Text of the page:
Chronicles of my efforts to install an automated solar powered air conditioner into our shed.
Obtain better performing 24VDC fans
(7) 100W Mono panels
(7) 20A inline MC4 Diodes
(7) 10A inline MC4 Fuses
(1) 20A MPPT Solar charge controller
(1) 50A DC-to-DC charge controller w/MPPT
(1) 30A Mini-ANL fuse
(1) 80A Mini-ANL fuse
(1) 70A Mini-ANL fuse
(1) 150A Mini-ANL fuse
(1) 60A Bolt-on fuse
(2) 80A Bolt-on fuse
(1) 250A Termination block
(1) 1500W Inverter – pure sine
(2) 12V Deep cycle marine battery
(1) LiFePO4 50Ah battery
(1) 410W Window mounted air-conditioner
(1) Set 30A MC4 branch adapter 1:4
(1) Set 8AWG MC4 cables 15ft
(1) Set 10AWG MC4 cables 15ft
(2) Mini-ANL terminal blocks
(1) 4″ DIN Rail
(1) 25A DC DP-DT Circuit Breaker
(1) 32A DC DP-DT Circuit Breaker
4 AWG cable (black and red, about 8ft)
6 AWG cable (black and red, about 8ft)
8 AWG cable (black and red, about 12ft)
(1) MC4 Inline power meter 8AWG
(1) Inline power meter with shunt and display
(1) 12VDC Switchbox
A Renogy DC-to-DC battery charger is really the heart of my system, it was a perfect way for me to add lithium to my already existing lead acid setup. However, I should not have assumed this unit would work with any run of the mill 100W panel (like pretty much any cheap PWM or MPPT controller might) because it has a very low voltage ceiling for an MPPT and will not charge from solar input if voltage is >25V. The voltage on my particular brand of panels (TP-Solar) is 27V ‘open circuit’. Adding insult to injury, if there are panels connected >25V anyway, the lead acid bank will not be used at all until solar is disconnected (draining the lithium with nothing at all to charge it or help with loads).
To work around this problem, I added a 20A inline MC4 blocking diode to each panel (when you add a diode inline voltage is reduced by .7V), but I still intermittently found it in the state where its not charging, so I added a higher current blocking diode (for 1.4V drop) just before the charge controller, and so far every day its charging as needed. This higher current diode generates quite a bit of heat so I have it mounted to a heat-sink and am trying to cool it with the 24v’ish input power from solar with tiny 24VDC fans, so they do not use any battery and only run when the sun is out.
Adding heat to my environment was not desirable with respect to my goals, and I suspect the whole problem can be addressed with firmware. All the unit needs to do is keep polling to see if still >25 and take action when this changes, manual intervention to disconnect/reconnect solar to eliminate >25 state should NOT be required
I have things set on a timer to cool the shed from NOON to 4PM and the cooler will only turn on with compressor @ 400W when the temp becomes >79F otherwise its just a fan that runs 80W which should be safe in any weather <79F, I can do 80W for 4 hrs in poor sun without draining the batteries.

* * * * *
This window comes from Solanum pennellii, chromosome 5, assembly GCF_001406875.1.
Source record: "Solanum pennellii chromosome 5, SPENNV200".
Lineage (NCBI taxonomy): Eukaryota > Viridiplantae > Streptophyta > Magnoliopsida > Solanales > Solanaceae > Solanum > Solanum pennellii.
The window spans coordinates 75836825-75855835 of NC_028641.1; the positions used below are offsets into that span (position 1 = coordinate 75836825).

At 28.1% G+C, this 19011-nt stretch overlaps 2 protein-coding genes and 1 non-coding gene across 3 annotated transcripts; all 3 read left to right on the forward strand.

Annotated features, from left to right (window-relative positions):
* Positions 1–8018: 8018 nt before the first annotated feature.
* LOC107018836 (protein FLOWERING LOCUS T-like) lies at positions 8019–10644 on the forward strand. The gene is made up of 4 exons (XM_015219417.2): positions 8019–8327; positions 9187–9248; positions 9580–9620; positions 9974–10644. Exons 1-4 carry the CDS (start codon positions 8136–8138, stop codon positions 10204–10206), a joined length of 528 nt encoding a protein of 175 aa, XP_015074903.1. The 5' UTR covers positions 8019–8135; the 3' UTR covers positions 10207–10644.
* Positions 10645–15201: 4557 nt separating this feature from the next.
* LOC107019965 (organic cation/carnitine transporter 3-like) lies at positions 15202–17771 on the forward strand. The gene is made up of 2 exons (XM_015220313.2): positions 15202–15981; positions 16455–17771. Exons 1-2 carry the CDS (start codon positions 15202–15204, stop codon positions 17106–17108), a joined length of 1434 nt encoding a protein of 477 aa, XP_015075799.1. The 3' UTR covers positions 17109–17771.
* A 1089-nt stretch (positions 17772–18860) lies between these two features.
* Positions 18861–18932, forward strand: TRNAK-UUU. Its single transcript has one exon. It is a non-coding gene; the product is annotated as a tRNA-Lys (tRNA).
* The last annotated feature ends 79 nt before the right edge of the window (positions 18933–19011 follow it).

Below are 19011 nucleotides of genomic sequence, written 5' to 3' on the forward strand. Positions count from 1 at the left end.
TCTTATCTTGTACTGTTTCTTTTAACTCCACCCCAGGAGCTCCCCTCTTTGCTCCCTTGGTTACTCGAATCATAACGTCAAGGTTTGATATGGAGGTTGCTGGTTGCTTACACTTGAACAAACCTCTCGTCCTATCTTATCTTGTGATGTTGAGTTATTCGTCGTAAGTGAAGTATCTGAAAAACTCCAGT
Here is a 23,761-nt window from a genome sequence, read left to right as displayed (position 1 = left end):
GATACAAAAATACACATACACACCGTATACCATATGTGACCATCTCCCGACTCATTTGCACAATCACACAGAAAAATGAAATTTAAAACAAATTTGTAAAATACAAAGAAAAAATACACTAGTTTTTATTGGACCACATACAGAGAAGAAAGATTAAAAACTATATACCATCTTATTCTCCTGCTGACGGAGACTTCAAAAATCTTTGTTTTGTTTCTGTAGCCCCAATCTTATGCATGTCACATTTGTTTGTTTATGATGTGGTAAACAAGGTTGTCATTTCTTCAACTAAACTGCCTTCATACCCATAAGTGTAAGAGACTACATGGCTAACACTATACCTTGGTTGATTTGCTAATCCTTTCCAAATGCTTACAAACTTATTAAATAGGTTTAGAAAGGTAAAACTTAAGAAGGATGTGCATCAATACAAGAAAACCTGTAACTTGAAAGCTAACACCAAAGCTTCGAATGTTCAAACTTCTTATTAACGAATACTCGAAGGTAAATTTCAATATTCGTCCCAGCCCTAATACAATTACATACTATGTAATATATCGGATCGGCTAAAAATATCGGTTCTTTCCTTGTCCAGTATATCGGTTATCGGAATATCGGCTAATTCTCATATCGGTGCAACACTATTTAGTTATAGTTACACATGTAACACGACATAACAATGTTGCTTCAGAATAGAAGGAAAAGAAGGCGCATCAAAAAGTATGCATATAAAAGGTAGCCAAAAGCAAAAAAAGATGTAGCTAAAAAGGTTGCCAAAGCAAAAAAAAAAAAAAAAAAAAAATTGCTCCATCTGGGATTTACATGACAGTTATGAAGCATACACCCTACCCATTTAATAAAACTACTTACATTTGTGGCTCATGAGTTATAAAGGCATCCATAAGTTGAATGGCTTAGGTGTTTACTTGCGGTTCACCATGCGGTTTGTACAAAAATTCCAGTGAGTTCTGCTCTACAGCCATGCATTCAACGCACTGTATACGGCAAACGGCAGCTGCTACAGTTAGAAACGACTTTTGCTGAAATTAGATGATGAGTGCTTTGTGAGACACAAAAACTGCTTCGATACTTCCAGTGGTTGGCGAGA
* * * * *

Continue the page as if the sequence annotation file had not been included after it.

I could go longer but, but I do not have to intervene with things set this way, and have it pretty much recharged for the night also. Shorter days may call for some adjustment, as things stand without insulation, best I can do is 6 degrees less than outside temp on 100F days, I could do much better.
Here is a rough sketch of how I wired the controllers:
I have hot air rushing in from every crack, so I am planning to add caulking where this is obvious, and then reflective air bubble insulation over that. Might also need some stripping around door to make it seal.
(1) 500F Supercapacitor – This could help with voltage drop when compressor kicks in (rough on the equipment). Supercaps are known to greatly improve battery life, and last a very long time compared to batteries. Unfortunately they are cost prohibitive. To get the size needed to use my inverter with a constant load of 1500 watts I’d want 300 Farads which is not cheap. May be premature to invest in one of these now, but Im eager to experiment with these. I really hate lead acid, when my lead acid batteries are all used up I could see putting one of these in their place, and/or maybe even try a small 32V module for panel side of charger(s). Since MPPT chargers are ‘kind of’ a buck converter, they could be useful for draining a capacitor’s stored energy from high to low voltage, tapping their potential in a different way, although the only benefit that comes to mind doing something like that would be stabilizing power when a cloud passes.
(1) 600W Grid-tie plugin inverter – I am sometimes producing more solar than I am consuming, so I need to start throwing the excess at our electric bill. From what I understand these plug-in inverters are super easy, you just plug them into the wall to spin your meter backwards. Hard part is going to be figuring out the transfer mechanisms between what the off-grid needs, and what this thing gets. Grey as to whether this Amazon purchase would be legal to use, I suspect not. Whatever I end up buying must meet the following requirements based on my research thus far:
- California Rule 21 compliant (supporting 2019 advanced features)
- IEEE 1547 compliant
- UL 1741 tested